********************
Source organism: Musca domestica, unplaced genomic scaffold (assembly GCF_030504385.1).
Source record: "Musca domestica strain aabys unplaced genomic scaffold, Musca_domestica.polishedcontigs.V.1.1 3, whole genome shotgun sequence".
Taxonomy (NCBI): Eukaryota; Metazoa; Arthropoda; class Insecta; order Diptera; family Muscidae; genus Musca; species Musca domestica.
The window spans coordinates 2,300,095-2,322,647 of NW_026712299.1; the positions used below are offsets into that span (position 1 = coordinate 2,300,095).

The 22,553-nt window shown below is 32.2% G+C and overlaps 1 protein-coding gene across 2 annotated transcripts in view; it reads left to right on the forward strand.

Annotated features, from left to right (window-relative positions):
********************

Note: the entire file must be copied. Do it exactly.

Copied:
Source organism: Musca domestica, unplaced genomic scaffold (assembly GCF_030504385.1).
Source record: "Musca domestica strain aabys unplaced genomic scaffold, Musca_domestica.polishedcontigs.V.1.1 3, whole genome shotgun sequence".
Taxonomy (NCBI): Eukaryota; Metazoa; Arthropoda; class Insecta; order Diptera; family Muscidae; genus Musca; species Musca domestica.
The window spans coordinates 2,300,095-2,322,647 of NW_026712299.1; the positions used below are offsets into that span (position 1 = coordinate 2,300,095).

The 22,553-nt window shown below is 32.2% G+C and overlaps 1 protein-coding gene across 2 annotated transcripts in view; it reads left to right on the forward strand.

Annotated features, from left to right (window-relative positions):